[caption id="attachment_13824" align="alignleft" width="300" caption="The three members of the Ecuadorean delegation outside Chevron's shareholder meeting on May 25th (in foreground, from left): Servio Curipoma, Humberto Piaguaje, Carmen Zambrano."]
Over the past few weeks we’ve told you a lot about the courageous Ecuadoreans who traveled to America to take their calls for justice directly to Chevron’s management and board
at the company’s annual shareholder meeting. But it’s important to note that the members of the Ecuadorean delegation were only the latest generation battling the oil company that has devastated their home in the Ecuadorean Amazon, lest we lose sight of the fact that the struggle for justice in the Amazon has spanned generations.
It takes an incredible amount of resolve and courage for forest-dwelling peoples and farmers to stand up
to one of the largest multinational companies on Earth and prevail
. But that’s just what Humberto Piaguaje and the rest of the Ecuadorean plaintiffs did when the verdict came down in February finding Chevron guilty
of its pollution in the Ecuadorean Amazon and ordering the company to pay $18 billion to clean it up. Humberto’s uncle, Elias Piaguaje, helped pave the road to this historic victory when, in 1993, he traveled from Ecuador to New York to represent the Secoya people of the Ecuadorean Amazon.
Elias joined representatives of other indigenous tribes and campesino
communities to file a landmark lawsuit demanding that Texaco — which Chevron bought in 2001 — clean up the oil contamination that had devastated the Secoya people's rainforest home. Now Humberto, himself a leader of the Secoya people, followed in his uncle’s footsteps and traveled to New York prior to coming to California for the shareholder meeting. Check out this video about the journey:
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Humberto was joined in the delegation by Carmen Zambrano
and Servio Curipoma
. Both were inspiring to work with, but I especially can’t stop thinking about Servio’s incredibly moving speech outside of Chevron’s annual shareholder meeting. Servio lost both of his parents to cancer caused by Chevron's oil contamination: His mother succumbed to uterine cancer, and his father died of stomach cancer. You can read an interview with Servio’s mother, Rosana Sisalima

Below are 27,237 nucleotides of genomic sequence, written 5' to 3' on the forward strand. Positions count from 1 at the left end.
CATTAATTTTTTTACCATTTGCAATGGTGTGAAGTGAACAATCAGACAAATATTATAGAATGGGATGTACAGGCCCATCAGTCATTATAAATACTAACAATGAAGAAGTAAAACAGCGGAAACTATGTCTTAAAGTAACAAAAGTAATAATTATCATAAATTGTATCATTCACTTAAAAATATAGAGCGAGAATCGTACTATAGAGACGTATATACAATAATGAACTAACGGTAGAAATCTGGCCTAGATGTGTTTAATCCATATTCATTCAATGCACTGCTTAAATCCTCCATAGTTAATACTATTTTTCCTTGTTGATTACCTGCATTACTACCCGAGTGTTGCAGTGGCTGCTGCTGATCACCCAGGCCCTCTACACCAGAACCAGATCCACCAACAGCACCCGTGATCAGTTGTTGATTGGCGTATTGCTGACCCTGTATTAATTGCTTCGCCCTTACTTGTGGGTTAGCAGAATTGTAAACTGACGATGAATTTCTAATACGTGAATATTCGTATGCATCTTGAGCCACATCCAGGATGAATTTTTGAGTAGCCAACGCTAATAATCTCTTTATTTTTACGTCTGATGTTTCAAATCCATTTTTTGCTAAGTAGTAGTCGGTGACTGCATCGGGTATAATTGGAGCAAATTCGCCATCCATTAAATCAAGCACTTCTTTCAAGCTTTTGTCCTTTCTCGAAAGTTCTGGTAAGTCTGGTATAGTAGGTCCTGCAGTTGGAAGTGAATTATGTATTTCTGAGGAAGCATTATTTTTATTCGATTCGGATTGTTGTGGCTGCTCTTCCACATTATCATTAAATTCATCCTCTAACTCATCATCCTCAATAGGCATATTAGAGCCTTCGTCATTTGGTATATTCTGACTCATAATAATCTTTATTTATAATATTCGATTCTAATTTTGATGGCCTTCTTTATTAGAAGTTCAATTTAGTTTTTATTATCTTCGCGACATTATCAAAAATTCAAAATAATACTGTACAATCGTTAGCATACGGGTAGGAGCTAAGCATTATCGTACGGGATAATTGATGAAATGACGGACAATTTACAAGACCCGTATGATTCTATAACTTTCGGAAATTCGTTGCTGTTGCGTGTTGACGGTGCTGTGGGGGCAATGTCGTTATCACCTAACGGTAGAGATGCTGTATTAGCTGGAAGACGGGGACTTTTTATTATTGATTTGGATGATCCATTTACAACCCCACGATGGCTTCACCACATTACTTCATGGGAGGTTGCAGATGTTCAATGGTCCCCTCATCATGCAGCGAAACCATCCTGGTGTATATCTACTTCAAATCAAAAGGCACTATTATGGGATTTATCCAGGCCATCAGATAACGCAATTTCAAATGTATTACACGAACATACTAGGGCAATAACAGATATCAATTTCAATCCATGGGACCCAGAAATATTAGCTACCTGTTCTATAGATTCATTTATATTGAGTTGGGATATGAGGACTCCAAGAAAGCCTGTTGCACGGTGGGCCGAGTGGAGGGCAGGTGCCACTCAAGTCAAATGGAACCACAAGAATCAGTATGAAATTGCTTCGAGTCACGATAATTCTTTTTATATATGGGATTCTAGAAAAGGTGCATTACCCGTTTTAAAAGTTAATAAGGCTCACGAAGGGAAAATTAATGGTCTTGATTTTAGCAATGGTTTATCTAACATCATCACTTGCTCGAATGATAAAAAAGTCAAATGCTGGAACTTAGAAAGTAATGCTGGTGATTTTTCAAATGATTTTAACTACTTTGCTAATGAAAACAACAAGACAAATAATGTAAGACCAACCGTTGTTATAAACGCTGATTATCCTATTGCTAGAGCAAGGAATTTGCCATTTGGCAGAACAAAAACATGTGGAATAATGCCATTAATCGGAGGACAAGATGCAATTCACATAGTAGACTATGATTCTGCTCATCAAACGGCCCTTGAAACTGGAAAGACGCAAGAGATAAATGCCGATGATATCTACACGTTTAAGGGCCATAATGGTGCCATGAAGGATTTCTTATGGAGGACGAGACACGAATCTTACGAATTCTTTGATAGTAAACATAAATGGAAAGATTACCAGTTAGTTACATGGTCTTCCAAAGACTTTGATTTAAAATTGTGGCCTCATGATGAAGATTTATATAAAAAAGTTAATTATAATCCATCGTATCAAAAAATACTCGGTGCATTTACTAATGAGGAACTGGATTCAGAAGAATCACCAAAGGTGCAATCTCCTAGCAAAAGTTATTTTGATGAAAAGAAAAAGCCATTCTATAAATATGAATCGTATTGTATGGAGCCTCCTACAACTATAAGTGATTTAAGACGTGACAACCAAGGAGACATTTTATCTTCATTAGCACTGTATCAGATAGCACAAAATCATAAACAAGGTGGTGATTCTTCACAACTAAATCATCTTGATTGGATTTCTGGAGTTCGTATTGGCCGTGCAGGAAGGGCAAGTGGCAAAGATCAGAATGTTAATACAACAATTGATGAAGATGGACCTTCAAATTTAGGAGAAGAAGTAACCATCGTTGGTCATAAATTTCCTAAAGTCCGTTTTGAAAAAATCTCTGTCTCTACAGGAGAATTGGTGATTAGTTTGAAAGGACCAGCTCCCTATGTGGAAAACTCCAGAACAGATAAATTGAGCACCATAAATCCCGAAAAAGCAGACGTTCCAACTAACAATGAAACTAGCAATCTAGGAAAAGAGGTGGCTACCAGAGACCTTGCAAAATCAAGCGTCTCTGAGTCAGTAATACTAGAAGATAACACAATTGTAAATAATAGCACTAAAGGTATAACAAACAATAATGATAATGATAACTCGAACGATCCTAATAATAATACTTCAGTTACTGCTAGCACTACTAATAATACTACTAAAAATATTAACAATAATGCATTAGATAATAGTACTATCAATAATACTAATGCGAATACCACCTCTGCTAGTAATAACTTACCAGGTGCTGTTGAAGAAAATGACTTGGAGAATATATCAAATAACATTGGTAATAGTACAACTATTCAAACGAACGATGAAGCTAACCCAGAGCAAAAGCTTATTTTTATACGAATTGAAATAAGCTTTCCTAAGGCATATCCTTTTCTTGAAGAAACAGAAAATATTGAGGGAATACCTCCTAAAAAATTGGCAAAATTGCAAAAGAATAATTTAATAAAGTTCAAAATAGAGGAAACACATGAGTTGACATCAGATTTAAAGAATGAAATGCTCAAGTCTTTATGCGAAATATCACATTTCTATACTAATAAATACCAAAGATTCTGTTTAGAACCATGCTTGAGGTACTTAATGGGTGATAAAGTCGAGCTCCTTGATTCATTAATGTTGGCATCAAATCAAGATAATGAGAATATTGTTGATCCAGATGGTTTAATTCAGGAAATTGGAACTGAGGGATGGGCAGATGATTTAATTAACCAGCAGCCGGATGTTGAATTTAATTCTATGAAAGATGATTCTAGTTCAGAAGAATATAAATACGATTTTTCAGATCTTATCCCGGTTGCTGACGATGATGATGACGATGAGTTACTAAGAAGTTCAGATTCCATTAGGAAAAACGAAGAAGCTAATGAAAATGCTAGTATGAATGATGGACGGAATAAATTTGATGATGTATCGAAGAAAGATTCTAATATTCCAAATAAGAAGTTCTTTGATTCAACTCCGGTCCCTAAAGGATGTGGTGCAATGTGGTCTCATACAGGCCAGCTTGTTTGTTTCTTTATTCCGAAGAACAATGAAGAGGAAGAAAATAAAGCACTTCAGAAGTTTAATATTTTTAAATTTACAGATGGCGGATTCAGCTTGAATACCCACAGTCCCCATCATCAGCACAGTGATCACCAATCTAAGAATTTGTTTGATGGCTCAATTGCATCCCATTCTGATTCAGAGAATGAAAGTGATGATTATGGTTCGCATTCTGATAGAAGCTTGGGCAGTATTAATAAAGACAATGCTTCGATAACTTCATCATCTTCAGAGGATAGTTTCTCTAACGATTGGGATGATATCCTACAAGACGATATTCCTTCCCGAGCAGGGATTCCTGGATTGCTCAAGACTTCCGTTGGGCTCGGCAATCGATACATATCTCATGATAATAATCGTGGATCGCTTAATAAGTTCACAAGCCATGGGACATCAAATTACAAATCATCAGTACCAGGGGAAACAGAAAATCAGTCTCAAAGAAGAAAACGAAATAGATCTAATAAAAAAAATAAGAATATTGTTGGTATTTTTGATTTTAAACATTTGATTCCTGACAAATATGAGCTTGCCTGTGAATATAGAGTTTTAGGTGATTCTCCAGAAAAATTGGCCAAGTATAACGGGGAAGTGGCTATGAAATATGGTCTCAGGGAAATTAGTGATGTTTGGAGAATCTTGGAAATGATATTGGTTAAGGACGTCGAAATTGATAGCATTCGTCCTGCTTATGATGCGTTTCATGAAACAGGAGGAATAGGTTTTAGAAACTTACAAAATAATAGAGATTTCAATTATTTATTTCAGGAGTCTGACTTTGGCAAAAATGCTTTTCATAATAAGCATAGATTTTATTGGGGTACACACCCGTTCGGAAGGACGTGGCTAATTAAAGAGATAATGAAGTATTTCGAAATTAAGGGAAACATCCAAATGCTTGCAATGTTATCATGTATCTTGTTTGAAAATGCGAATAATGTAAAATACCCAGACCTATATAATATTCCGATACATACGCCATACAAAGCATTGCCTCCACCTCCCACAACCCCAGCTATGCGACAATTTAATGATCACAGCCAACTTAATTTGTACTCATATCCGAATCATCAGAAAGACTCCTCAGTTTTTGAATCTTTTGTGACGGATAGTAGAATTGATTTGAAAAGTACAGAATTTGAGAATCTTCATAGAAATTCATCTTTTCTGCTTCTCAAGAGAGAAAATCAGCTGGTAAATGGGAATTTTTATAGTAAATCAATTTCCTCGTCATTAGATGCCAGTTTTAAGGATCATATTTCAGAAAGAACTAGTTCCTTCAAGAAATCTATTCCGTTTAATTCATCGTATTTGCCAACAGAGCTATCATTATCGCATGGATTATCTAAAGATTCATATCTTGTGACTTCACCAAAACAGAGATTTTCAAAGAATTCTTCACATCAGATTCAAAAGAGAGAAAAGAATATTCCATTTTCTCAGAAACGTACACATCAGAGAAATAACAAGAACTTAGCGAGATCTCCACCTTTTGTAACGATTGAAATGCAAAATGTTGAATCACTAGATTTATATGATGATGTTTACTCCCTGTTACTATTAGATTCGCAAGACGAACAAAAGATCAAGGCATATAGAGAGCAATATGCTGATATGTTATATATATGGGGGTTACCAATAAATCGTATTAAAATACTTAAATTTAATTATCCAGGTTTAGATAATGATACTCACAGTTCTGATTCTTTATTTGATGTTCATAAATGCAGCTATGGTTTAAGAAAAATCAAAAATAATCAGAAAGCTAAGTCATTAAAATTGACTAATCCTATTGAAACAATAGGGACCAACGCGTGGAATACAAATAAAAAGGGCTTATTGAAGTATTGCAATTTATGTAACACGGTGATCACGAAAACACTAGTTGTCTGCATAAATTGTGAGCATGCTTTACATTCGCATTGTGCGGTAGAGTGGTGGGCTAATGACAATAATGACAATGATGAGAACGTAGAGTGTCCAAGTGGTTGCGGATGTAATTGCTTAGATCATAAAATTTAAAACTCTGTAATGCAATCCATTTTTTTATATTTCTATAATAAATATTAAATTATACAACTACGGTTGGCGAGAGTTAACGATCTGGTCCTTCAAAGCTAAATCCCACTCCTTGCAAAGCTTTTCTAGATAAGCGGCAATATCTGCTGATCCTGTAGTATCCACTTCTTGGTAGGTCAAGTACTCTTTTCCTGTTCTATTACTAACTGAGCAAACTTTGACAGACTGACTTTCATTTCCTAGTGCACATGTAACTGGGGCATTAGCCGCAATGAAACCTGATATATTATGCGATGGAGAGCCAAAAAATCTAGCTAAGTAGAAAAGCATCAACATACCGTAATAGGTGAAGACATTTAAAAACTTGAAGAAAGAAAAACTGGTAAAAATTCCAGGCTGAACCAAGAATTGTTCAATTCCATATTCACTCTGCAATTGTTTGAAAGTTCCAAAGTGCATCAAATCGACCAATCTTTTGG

, who took part in a project to tell the stories of people affected by Chevron’s oil pollution in the Ecuadorean Amazon. Rosana passed away in May 2006, but Servio is honoring the memories of his mother and father by carrying on their fight.
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Like Servio, we must be unwavering in our resolve to hold Chevron accountable
. As an American, I think it’s incredibly important that we hold this American company accountable for its crimes in foreign countries. When BP, a UK-based company, came to our country and devastated the Gulf Coast ecosystem, the Obama Administration forced the company to set aside $20 billion to compensate the victims of the oil spill. We should expect no less from an American company that went down to Ecuador and did the same thing — the fact that Chevron/Texaco deliberately
dumped over 18 billion gallons of oil pollution in the Ecuadorean Amazon makes it all the more important to hold the company responsible.
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Not one more generation of Ecuadoreans should have to live with Chevron’s oil pollution and the cancer, birth defects, and other diseases and health problems that are a direct result. Enough is enough.